The photo above is from my mom's graduation from St Michael's College nursing school in Toronto when she was twenty-two.  She's seventy-three years old now and won't live much longer. 

I've said a lot of goodbye's to my mom in the last year.  She survived ovarian cancer for more than six years and three different rounds of chemotherapy.  But this past Christmas, I knew she would not last the year.  Chemotherapy wasn't working anymore and so it was just a matter of time.  My parents are very strong and they didn't want to worry anyone.  So they just quietly went down the path, worked through things, made arrangements, accepted what was happening. 

And over the last six months we've all done plenty of the same.  I've flown out to visit my parents, sometimes on red eye flights, sometimes just for a few days, to try to get more time. She outlived the doctor's predictions and and eeked out a few extra months.  But now there is no more time.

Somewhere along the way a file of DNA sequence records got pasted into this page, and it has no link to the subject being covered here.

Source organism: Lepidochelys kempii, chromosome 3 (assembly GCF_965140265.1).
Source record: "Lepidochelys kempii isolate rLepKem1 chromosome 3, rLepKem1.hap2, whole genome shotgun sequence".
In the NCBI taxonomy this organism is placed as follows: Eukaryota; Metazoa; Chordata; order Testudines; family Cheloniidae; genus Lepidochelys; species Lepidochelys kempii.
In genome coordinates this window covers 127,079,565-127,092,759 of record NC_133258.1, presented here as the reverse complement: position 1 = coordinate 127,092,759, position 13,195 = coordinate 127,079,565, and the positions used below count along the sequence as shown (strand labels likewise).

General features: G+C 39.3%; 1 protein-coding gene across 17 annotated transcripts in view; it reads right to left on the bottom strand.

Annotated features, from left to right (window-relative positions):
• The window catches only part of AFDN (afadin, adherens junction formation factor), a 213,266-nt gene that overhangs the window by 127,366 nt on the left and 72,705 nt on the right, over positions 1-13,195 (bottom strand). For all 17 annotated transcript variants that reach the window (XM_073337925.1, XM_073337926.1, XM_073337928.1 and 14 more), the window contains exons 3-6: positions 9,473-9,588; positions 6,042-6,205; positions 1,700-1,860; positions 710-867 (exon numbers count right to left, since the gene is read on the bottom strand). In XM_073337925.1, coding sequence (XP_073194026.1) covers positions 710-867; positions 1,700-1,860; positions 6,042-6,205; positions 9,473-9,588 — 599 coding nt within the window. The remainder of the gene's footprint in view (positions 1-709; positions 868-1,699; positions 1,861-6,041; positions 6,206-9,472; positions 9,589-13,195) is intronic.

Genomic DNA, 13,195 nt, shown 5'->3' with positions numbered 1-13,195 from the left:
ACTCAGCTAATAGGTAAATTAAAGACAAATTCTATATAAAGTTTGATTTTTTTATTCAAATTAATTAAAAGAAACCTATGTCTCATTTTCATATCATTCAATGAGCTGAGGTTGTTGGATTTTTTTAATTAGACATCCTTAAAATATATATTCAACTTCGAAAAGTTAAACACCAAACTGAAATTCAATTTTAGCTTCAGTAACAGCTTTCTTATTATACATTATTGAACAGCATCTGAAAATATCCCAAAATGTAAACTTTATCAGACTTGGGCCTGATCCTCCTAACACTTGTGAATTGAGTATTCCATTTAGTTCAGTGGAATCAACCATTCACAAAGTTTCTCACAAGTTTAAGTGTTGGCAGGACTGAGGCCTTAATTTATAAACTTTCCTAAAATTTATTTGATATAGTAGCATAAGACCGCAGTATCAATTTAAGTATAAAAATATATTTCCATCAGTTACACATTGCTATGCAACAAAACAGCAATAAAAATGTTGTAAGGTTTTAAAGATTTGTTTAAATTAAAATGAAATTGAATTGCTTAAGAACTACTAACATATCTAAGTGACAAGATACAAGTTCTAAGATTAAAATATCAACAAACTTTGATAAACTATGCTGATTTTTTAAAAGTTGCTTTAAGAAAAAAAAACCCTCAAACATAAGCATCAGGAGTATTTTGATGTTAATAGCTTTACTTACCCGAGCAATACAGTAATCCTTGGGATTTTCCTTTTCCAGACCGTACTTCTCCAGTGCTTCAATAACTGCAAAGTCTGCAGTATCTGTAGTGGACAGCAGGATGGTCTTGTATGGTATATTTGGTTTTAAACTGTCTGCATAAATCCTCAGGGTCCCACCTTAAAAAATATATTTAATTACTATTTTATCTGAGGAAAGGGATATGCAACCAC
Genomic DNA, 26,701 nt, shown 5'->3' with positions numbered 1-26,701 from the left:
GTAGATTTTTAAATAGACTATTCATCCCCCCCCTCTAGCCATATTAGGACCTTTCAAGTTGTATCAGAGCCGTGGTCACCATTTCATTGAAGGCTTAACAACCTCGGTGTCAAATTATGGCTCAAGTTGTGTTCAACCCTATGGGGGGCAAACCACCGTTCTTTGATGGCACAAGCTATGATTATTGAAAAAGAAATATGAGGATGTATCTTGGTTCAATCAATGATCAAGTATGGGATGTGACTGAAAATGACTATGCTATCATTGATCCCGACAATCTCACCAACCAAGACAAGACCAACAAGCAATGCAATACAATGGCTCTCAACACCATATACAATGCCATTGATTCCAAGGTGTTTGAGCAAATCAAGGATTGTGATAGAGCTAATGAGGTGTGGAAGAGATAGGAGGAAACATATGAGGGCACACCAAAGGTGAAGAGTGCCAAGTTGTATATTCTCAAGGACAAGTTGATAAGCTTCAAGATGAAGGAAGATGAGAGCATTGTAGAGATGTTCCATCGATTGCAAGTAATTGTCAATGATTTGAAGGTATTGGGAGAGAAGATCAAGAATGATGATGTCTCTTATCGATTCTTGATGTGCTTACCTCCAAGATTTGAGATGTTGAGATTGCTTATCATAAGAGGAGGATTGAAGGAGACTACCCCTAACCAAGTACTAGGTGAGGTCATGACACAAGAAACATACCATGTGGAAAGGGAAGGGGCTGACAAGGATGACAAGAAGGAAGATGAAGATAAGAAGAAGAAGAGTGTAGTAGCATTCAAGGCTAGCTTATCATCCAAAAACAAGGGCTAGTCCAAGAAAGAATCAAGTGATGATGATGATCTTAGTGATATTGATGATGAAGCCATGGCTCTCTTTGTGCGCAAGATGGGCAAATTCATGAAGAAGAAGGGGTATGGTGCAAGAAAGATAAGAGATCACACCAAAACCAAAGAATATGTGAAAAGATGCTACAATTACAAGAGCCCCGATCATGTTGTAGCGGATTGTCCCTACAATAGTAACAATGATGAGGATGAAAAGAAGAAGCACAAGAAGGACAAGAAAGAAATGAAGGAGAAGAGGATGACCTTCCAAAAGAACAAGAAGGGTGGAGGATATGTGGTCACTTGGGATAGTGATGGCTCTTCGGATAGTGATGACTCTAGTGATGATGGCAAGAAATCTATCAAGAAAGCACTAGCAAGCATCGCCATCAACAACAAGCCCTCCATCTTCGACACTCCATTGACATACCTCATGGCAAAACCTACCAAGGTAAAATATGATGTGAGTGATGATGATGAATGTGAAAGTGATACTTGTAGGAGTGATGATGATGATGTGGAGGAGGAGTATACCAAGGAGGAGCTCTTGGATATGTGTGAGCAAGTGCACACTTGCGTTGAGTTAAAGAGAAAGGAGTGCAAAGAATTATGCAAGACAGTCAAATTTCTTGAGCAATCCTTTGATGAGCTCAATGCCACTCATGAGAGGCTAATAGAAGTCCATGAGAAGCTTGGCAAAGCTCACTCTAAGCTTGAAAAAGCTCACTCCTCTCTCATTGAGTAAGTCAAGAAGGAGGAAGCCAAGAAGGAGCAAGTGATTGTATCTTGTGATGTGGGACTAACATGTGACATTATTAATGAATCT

With every trip to see my mother, I've treated it as if its the last time.  I've made sure to say everything that ever needed saying.   But even after doing that, there is always one more thing.  I can't help but think of a million questions that now can never be answered.  If we could string them all together, my mother would live forever.  But she won't and it's tearing me up inside. 

I've told my mother I love her.  I've thanked her for raising me.  I've told her all her kids turned out right.  I've told her my dad is going to be ok.  I've told her she's going to go to heaven. And yesterday I kissed her goodbye for the last time.

As much as you prepare for the last goodbye, it hurts.  It really hurts.